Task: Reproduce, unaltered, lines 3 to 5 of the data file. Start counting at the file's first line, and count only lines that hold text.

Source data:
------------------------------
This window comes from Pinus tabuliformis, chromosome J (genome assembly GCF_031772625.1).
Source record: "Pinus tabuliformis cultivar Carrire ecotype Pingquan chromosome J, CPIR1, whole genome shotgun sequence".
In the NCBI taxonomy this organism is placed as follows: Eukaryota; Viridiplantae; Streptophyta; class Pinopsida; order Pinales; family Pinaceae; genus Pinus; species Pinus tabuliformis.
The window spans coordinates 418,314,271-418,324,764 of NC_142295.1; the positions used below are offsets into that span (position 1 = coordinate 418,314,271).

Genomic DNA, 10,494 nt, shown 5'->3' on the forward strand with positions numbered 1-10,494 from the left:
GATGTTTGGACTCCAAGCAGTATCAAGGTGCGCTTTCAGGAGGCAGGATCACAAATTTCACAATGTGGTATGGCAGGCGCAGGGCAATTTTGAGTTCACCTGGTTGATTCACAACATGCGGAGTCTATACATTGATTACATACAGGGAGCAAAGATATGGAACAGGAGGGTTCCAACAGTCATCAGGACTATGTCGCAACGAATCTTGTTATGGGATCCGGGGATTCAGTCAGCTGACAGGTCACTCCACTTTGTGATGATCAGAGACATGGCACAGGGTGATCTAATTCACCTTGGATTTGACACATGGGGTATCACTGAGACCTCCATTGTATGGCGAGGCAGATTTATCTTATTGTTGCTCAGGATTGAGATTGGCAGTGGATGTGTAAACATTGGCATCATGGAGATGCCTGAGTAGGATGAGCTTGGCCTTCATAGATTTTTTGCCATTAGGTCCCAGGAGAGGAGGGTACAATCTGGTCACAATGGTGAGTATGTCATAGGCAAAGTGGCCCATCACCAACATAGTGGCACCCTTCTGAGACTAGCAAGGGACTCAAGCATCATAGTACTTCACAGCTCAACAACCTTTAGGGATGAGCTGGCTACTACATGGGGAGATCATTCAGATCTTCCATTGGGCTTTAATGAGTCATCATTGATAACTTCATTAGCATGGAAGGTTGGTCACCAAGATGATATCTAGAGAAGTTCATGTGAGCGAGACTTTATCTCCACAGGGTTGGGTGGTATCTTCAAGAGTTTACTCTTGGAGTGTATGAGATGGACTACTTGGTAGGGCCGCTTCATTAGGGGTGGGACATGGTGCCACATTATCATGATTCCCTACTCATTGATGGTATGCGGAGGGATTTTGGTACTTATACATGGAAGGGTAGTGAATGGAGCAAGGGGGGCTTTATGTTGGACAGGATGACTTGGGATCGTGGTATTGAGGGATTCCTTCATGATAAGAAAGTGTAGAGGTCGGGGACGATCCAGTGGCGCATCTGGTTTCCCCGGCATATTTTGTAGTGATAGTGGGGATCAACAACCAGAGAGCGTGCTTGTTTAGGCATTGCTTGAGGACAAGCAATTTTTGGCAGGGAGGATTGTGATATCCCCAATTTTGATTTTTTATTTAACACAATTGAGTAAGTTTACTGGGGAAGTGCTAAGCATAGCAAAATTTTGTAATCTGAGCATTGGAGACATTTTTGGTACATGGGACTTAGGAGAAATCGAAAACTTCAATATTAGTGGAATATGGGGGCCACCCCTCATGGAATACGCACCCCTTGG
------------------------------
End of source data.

In the NCBI taxonomy this organism is placed as follows: Eukaryota; Viridiplantae; Streptophyta; class Pinopsida; order Pinales; family Pinaceae; genus Pinus; species Pinus tabuliformis.
The window spans coordinates 418,314,271-418,324,764 of NC_142295.1; the positions used below are offsets into that span (position 1 = coordinate 418,314,271).

Genomic DNA, 10,494 nt, shown 5'->3' on the forward strand with positions numbered 1-10,494 from the left: